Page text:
I have never had writer’s block as I see writing as a craft and profession, as well as one of the greatest joys and solaces of my life. In the past when I have failed to write it was because I needed rest, or stimulus, or discipline, or a few quiet nights in and less out on the tiles – I needed to research more, to plot better, to be more spontaneous, or less jaded – I just needed to get on and do the bloody work. I started seeing the difference between a writer and a would-be writer as the latter talks about it, endlessly, whilst the real thing just applies the seat of the pants to a chair and gets on with it.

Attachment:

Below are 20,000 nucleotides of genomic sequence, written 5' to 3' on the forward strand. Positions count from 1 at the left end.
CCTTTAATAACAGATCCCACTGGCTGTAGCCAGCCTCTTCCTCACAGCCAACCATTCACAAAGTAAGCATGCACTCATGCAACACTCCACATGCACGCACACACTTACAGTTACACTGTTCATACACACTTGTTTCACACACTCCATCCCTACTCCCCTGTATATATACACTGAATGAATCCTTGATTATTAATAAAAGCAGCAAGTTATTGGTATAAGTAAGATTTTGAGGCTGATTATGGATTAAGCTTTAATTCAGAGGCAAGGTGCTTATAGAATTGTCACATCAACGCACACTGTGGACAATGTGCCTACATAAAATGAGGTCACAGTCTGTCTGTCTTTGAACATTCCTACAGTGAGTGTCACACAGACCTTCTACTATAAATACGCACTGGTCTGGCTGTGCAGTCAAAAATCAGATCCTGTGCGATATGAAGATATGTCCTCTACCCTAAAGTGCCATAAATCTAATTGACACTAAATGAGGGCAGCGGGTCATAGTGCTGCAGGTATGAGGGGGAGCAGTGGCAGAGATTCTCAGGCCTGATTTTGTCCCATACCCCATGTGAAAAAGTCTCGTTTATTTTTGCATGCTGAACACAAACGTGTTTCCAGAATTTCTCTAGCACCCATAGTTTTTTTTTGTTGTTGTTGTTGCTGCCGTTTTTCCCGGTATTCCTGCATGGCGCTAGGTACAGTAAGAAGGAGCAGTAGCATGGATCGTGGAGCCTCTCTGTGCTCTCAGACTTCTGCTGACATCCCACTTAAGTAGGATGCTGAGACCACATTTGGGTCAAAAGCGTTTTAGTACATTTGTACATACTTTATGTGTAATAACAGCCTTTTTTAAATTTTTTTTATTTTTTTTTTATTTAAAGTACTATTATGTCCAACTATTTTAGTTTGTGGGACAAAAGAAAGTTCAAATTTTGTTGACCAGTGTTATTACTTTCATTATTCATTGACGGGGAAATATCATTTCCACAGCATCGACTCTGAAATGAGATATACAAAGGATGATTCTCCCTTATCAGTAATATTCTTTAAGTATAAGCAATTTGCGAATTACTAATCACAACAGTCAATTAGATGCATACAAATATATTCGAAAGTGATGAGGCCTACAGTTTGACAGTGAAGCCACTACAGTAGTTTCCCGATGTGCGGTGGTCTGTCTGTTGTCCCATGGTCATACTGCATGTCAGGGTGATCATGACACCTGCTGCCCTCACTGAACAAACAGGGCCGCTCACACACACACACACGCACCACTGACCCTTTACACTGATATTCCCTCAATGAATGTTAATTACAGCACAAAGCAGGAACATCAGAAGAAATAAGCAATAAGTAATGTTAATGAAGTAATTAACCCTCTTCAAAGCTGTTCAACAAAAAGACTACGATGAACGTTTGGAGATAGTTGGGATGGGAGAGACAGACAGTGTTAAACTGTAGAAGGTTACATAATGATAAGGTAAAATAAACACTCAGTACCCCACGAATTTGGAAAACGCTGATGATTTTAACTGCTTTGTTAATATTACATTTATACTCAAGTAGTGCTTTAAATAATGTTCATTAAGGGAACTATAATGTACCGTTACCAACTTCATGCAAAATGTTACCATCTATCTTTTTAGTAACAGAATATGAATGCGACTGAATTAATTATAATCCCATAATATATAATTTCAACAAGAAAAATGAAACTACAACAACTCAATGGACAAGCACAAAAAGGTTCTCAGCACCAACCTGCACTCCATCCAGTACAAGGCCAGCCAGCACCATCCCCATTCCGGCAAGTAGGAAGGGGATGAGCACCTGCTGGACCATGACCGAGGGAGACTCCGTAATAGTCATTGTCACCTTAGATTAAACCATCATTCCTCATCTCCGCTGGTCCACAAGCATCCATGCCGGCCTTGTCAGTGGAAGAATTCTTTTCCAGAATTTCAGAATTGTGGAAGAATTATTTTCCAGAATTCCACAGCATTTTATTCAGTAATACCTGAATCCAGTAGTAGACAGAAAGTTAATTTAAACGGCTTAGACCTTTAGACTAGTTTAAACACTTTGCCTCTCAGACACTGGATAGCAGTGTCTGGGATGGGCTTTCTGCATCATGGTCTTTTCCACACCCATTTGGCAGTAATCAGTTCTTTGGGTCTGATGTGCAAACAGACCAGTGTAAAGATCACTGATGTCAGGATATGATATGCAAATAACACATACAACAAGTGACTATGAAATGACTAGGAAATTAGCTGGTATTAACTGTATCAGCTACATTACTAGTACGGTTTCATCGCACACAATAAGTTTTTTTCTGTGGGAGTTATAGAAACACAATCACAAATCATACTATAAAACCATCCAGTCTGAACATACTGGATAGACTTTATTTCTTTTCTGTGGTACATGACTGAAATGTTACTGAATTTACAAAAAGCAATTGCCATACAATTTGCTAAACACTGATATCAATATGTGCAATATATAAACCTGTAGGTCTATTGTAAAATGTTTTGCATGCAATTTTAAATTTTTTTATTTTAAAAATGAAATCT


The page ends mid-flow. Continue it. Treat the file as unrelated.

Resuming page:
When I teach I have a series of timed exercises I encourage writers to do at home to start afresh, or change direction, so instead of falling into that big hole in the manuscript they are making bigger by boring their eyes into it, they might find it less intimidating by approaching from a different place.

I have never found a problem with writing that couldn’t be solved by writing.

And then I found other writers felt similar to me – wonderfully successful and talented writers, whose words might make be feel less superstitious about inviting hubris when I write ‘I don’t get writer’s block.’ I can’t afford to come to a stop with a show going into tech’ in Taipei art Festival and another starting rehearsals in the UK this week, and a short monologue to write for Agent 160’s Fun Palace…

So over to Philip Pullman….